THE battles may rage for weeks but there’s always that pivotal moment when the war is won, when winter is finally defeated and spring emerges victorious.
Sometimes that victory can be sudden and decisive, a massive change in a matter of hours. The most dramatic I’ve seen was back in early May 2005 when I was staying with friends in Glenelg.
I arrived early on the Saturday and set off for a solo climb of two Corbetts, Beinn nan Caorach and Beinn na h-Eaglaise, at the end of the long twisting road to Arnisdale. The weather was warm and muggy and mist and midges were swirling round my head, but it appeared I was being lulled into a false sense of security.
The next day winter returned and despite a sunny send-off from the cars, we were soon in snow and fast-dropping temperatures on Sgurr Mhic Bharraich. When we did get a view however, it was spectacular, a curtain in the cloud lifting every so often to let us see Loch Duich thousands of feet below.
Next day we were in white-out conditions on the Munro, A’Ghlas Bheinn. It was raining on the way up the corrie, and the crossing of the stream was difficult. By the time we were at the col it had turned from sleet to snow.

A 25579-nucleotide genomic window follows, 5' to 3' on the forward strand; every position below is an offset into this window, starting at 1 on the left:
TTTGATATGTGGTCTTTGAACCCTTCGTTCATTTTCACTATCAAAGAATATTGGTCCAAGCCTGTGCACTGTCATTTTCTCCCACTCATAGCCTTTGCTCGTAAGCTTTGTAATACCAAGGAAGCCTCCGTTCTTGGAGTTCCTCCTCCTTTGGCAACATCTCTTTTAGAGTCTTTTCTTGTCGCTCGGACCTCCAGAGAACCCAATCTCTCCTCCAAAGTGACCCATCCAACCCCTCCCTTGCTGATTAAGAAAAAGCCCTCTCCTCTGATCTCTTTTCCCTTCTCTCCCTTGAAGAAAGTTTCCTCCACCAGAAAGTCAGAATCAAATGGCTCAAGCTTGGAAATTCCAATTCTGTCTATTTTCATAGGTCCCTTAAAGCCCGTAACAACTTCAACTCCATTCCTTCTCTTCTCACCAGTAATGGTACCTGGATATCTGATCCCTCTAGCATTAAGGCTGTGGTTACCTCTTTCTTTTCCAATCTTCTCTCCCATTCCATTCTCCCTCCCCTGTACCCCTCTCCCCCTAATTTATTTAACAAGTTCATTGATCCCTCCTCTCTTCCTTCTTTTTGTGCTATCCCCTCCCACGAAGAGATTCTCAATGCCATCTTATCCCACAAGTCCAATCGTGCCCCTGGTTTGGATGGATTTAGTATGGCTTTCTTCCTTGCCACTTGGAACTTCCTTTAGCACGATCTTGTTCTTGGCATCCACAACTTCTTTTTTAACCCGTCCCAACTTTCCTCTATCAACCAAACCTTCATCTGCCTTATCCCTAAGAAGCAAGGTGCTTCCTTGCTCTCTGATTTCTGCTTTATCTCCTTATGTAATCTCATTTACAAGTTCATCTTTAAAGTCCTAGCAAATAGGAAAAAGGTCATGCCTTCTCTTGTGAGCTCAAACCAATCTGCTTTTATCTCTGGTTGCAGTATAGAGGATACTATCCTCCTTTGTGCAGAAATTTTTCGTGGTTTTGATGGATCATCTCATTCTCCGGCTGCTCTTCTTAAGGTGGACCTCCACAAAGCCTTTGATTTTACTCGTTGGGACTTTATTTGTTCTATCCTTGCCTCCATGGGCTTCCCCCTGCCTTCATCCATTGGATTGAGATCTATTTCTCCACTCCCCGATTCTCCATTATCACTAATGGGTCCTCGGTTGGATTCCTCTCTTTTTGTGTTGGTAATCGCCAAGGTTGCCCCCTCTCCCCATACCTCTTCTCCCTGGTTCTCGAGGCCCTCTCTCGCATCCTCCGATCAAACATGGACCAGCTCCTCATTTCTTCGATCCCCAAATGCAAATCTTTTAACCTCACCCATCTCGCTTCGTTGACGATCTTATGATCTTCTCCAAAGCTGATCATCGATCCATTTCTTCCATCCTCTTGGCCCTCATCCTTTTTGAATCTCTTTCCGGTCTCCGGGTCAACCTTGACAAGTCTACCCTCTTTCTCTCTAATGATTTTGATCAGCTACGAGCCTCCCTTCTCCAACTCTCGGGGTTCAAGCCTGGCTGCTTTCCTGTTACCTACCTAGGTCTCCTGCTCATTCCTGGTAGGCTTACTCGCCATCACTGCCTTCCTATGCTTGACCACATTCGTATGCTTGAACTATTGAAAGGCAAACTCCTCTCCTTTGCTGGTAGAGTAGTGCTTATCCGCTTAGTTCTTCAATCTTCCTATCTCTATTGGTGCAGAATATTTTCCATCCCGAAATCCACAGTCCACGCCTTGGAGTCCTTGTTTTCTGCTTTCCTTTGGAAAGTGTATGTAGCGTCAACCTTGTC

The whiteness grew bolder and more impenetrable as we progressed up the twisting path, visibility down to zero at times. The summit cairn was a frozen beehive and we looked more like an expedition heading to the South Pole as we trudged back down the ridge.
Two days later it all changed dramatically. We were pushing our way up Sgurr an Airgid above the causeway at Loch Duich, ready for everything this dogmatic winter could throw at us. By the time we had reached the summit we were having to peel off layers as the clouds blew away and the sun started to produce some heat.
It turned into a Scottish weather year in a nutshell, the seasons shifting colours at the speed of light. The change in temperature was extreme, the snow melting away fast beneath our feet as we took in the suddenly expansive views in all directions. Winter had been well and truly sent packing in a matter of minutes.
By the time we made it back to base camp (actually a lovely house on the shorefront) we were in a heat wave. We broke out the beers and sat around on the rocky beach well into the evening.
We headed over to Skye the next day and set off up Bla Bheinn in blazing sunshine. Short-sleeve tees and light trousers were the dress code and the lack of wind meant there little variation in the temperature from ground level to summit. It was hard to tear ourselves away from this promenade, the views stretching out forever, soft focus in the haze.
With the high pressure now firmly settled we tackled the seven Munro peaks of the South Shiel Ridge the following day. We encountered some snow on the ridge but it was now more of a novelty than any serious problem.
A few days later we learned that one hillwalking magazine’s plans to traverse that same ridge just a few days earlier had been abandoned because of the accumulation of ice and snow. It just proves you are always walking a fine line with the Scottish weather.
(First published Daily Record, April 17, 2014)